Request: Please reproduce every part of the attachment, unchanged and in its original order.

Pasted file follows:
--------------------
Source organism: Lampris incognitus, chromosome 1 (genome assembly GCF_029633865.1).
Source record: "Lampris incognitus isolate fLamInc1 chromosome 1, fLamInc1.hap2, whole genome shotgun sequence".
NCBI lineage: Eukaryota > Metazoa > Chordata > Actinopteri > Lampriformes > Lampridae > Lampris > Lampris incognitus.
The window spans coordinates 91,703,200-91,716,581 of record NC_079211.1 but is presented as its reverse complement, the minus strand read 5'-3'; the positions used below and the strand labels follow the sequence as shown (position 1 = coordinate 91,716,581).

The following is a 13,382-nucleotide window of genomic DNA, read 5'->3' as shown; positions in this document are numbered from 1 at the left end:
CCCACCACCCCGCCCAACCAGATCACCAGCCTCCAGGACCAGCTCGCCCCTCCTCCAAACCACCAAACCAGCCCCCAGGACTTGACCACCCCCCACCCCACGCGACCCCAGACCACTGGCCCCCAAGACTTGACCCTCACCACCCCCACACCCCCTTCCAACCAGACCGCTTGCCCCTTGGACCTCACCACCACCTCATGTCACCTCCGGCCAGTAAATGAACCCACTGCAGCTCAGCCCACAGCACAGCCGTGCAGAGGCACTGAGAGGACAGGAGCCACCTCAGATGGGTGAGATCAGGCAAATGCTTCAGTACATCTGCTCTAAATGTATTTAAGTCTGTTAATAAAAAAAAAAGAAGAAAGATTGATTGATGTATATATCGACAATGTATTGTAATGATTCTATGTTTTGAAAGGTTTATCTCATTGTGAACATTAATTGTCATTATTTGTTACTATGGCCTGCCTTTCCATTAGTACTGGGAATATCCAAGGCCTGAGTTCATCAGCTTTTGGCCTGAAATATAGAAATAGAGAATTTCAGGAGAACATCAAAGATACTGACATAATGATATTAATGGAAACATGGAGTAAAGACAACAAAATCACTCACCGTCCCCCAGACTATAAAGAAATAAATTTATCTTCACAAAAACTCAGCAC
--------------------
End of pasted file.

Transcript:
Source organism: Lampris incognitus, chromosome 1 (genome assembly GCF_029633865.1).
Source record: "Lampris incognitus isolate fLamInc1 chromosome 1, fLamInc1.hap2, whole genome shotgun sequence".
NCBI lineage: Eukaryota > Metazoa > Chordata > Actinopteri > Lampriformes > Lampridae > Lampris > Lampris incognitus.
The window spans coordinates 91,703,200-91,716,581 of record NC_079211.1 but is presented as its reverse complement, the minus strand read 5'-3'; the positions used below and the strand labels follow the sequence as shown (position 1 = coordinate 91,716,581).

The following is a 13,382-nucleotide window of genomic DNA, read 5'->3' as shown; positions in this document are numbered from 1 at the left end:
CCCACCACCCCGCCCAACCAGATCACCAGCCTCCAGGACCAGCTCGCCCCTCCTCCAAACCACCAAACCAGCCCCCAGGACTTGACCACCCCCCACCCCACGCGACCCCAGACCACTGGCCCCCAAGACTTGACCCTCACCACCCCCACACCCCCTTCCAACCAGACCGCTTGCCCCTTGGACCTCACCACCACCTCATGTCACCTCCGGCCAGTAAATGAACCCACTGCAGCTCAGCCCACAGCACAGCCGTGCAGAGGCACTGAGAGGACAGGAGCCACCTCAGATGGGTGAGATCAGGCAAATGCTTCAGTACATCTGCTCTAAATGTATTTAAGTCTGTTAATAAAAAAAAAAGAAGAAAGATTGATTGATGTATATATCGACAATGTATTGTAATGATTCTATGTTTTGAAAGGTTTATCTCATTGTGAACATTAATTGTCATTATTTGTTACTATGGCCTGCCTTTCCATTAGTACTGGGAATATCCAAGGCCTGAGTTCATCAGCTTTTGGCCTGAAATATAGAAATAGAGAATTTCAGGAGAACATCAAAGATACTGACATAATGATATTAATGGAAACATGGAGTAAAGACAACAAAATCACTCACCGTCCCCCAGACTATAAAGAAATAAATTTATCTTCACAAAAACTCAGCAC